[100 Emerging Women Leaders] Why Indian Women Cricket team’s vice-captain Smriti Mandhana hopes more girls take up cricket

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In this feature of 100 Emerging Women Leaders, HerStory features Smriti Mandhana, the Vice-Captain and the opening batswoman of the Indian Women’s Cricket team. 

For any cricket enthusiast, Smriti Mandhana’s cricket journey is well known and well documented. The Vice-Captain of the Indian Women’s Cricket team, Smriti, was named the Best Women’s International Cricketer by the Board of Control for Cricket in India (BCCI) in June 2018. 

In the same year, in December, Smriti was awarded the Rachael Heyhoe-Flint Award for the best female cricketer of the year. 

In a conversation with HerStory, India’s opening batswoman Smirti Mandhana talks about sports, cricket, injuries, and getting more girls to play the game. 

Sitting in a hotel room, Smriti is set to start the cricketing season. While a year of the pandemic may have stopped all sporting activities, Smirti is raring to go. 

“Sports teaches you a lot. But the best thing cricket has taught me is that even if you score a 100, you need to start from zero the next day. That is something I even apply in my life. It taught me a lot to lead my life even outside cricket,” says Smriti. 

The last two years have taken a toll on everyone, she says, adding, “I have had my internal fights, but it is a good fight. It teaches you a lot when you overcome it. It is important to enjoy the process and enjoy every moment — batting, training sessions, etc. When you enjoy what you do, it reflects in your results. It is important to go out there and live the game. I do it all for myself because I simply love the game.” 

Starting at the age of four 

For Smriti — who was named the ODI Player of the Year by the ICC in 2017— her cricketing journey began when she was young. Her brother and father were cricketers whom she would accompany on their practices. 

“I would just pick balls, and I just fell in love with batting and cricket when I was four. It is my very first memory of when I started playing cricket. I got into the state team when I was nine years old,” she says. 

Cricket was an obvious choice for Smriti. She says she was lucky to have the support she needed from her family and her coaches. 

“I used to train with the boys, and being the only girl, the coaches would give me a lot of attention and even pamper me a lot. They would push me to practice more, bat more,” recollects Smriti. 

She admits that it can be a little challenging. While today women’s cricket has made a mark of its own, Smriti says there is always a constant comparison against men’s cricket. 

Smriti Mandhana

“The difference in physicality always brings in comparison. When I was younger, I would wonder why they would compare me with a boy. But it is common, and sometimes, we face it even now, but you overcome it with experience. You focus on what you need to build and grow,” says Smriti.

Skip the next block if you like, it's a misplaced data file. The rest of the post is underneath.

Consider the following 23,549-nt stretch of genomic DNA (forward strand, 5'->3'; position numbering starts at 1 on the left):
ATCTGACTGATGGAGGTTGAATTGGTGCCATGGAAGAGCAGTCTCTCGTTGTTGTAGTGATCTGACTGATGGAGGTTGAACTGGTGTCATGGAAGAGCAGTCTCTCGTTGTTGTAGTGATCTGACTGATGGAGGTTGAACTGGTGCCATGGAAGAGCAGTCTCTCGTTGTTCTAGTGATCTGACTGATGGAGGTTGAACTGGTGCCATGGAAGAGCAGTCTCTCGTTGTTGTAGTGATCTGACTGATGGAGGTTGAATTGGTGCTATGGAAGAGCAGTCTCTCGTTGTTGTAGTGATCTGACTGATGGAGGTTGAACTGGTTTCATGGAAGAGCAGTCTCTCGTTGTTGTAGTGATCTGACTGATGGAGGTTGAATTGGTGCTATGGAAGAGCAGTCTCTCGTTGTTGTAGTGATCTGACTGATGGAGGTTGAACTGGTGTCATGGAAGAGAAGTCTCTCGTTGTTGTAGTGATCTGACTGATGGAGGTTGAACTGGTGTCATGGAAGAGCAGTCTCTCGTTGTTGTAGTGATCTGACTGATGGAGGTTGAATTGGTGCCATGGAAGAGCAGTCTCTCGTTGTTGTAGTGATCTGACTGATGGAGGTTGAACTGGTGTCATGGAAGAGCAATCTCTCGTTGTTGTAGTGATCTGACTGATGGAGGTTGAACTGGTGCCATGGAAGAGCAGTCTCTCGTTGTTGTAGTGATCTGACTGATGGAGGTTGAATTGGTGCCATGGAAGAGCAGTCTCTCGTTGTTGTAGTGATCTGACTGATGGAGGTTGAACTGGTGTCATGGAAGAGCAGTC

Since Smirti started young, she had to juggle school and practice. Before going to school, she would do an early morning fitness session and practice again in the evening. 

“In the early days when you are getting to know the game, three to four hours of practice is enough, and once you decide to play professionally, training changes drastically,” says Smriti. 

In fact, there are times when she ends up batting for seven to eight hours if she isn’t feeling too good about it. And other times, it is just 30 minutes. 

“Today, all our training schedules are different. If you look at us 15 girls, we all train in our own way. It all depends on what suits the game and the body, and this, too, comes with experience,” she adds. 

Double Century

In 2013, Smriti became the first woman to score a double century in the domestic circuit. As the opening bat, 200 was far from her mind until she received a message from her coach asking her not to play “rash shots” and aim towards the goal.

This catapulted her into the big league, with India making it to the finals of the ICC Women’s World Cup in 2017, which brought women’s cricket into the forefront, making her, along with the others, stars in their own right.

Amidst all things cricket, Smriti is also the brand ambassador for fantasy gaming platform Playerzpot.  

“Fantasy gaming has got people closer to the game. People are more passionate about it, and Playerzpot has been able to build that connection, and that’s how the association has come about,” she says. 

Like every other high achiever, Smriti has had her highs and lows. “My low point was five years back when I had an ACL surgery just before the 2017 World Cup. It was hard, but that experience taught me a lot of things, which no 100s have taught me. It was an important point in my career,” says Smriti. 

For her, the highest point would be winning the World Cup.

Cricket in India is growing, and this growth doesn’t stop. She adds many young girls want to take cricketing as a profession, which is a good sign. 

“We have a long road ahead, but I hope the Indian women’s cricket team inspires more young girls to get over 100 girls to play cricket,” Smriti hopes. 

Edited by Suman Singh